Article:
In the course of seeking information about pit bulls that I could share - stories of interest, training tips, legislation updates, resources, you name it, I was able to find everything I was looking for in one place – The StubbyDog Project website.
While I have visited the site countless times, it only recently occurred to me to reach out to this organization and introduce myself. My email was promptly returned by Executive Director, Mitzi Bolanos who was kind enough to give me a little bit of an inside look into the organization and also encourage me to write an article about my book for the StubbyDog website.
Today, I would like to share more about the stellar work this organization does to promote a positive image of pit bulls and to educate the public on so many relevant topics with regard to pit bull adoption and ownership.
The following is a Q&A with Mitzi Bolanos, Executive Director of StubbyDog..
A. I wasn’t around when StubbyDog first began in 2011, but I know it began with many talented and dedicated volunteers. In the summer of 2013, there was a change in leadership and that’s when the current board, including myself, took office. StubbyDog began as a transmedia organization focused on changing public perceptions of pit bulls and dismantling the associated stereotypical thinking by celebrating these dogs as heroes, therapy dogs, athletes, and just your everyday loving family companions. Today, we serve as a resource for advocates working against breed discriminatory policies. We have a breed discrimination packet that you can download from our website, as well as resources for renters. In addition, we promote spay/neuter and force-free training, as we believe that both of these are key factors in reducing the number of pit bulls we find in shelters across the country. From the beginning, and with the help of our volunteers, we’ve tried to change the conversation from offering defensive explanations (e.g. “blame the deed, not the breed”) to engaging people with lovable characters and letting those stereotypes melt away as a result. We keep the conversation positive and you’ll see that theme throughout all of our posts.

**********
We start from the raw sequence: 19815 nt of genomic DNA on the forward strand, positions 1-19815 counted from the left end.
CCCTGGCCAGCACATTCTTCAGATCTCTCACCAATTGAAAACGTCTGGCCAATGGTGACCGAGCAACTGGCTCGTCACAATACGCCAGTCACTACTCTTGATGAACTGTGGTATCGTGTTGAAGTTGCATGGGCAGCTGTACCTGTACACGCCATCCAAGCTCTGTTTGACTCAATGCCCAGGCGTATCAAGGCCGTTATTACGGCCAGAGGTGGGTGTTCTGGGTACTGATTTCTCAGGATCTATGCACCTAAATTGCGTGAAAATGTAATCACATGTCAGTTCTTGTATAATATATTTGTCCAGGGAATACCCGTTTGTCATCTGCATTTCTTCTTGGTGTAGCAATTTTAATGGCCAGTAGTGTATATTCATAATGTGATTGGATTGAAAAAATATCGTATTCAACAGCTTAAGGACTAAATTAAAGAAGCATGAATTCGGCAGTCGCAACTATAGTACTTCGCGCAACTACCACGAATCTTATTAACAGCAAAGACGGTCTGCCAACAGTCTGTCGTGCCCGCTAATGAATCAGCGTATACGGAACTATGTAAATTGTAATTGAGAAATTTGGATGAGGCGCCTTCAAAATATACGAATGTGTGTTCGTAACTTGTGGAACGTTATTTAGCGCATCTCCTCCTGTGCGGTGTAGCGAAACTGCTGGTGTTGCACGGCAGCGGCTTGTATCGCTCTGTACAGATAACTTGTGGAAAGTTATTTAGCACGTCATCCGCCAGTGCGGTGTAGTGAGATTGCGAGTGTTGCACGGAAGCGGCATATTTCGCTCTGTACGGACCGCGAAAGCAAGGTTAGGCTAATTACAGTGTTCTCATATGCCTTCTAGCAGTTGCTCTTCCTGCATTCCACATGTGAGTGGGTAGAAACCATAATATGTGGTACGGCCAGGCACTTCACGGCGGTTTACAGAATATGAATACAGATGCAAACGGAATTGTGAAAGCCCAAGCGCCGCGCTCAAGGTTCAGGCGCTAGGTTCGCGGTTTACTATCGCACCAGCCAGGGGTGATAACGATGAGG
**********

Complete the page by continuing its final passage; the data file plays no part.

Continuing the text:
Q. You grew up in a part of the country where there is a breed ban. Obviously, there is still much work to do to change perceptions and open people's minds. Do you feel that overall things are improving across the country? How and why?
A. The situation is absolutely improving. We have nearly 20 states that have made it illegal for their cities or towns to pass any breed discriminatory laws. While some of those states may have cities that were either grandfathered in (Florida) or follow home rule jurisdiction (Colorado), these laws are still a huge step forward. The conversation is also changing. More and more people are adopting these dogs and falling in love with them – those people become advocates without even knowing it. While the Michael Vick case was horrific, it did shed light on the resilience of these dogs – several of whom are now therapy dogs. After that case, I think these dogs are more likely to be seen as victims and more people want to help.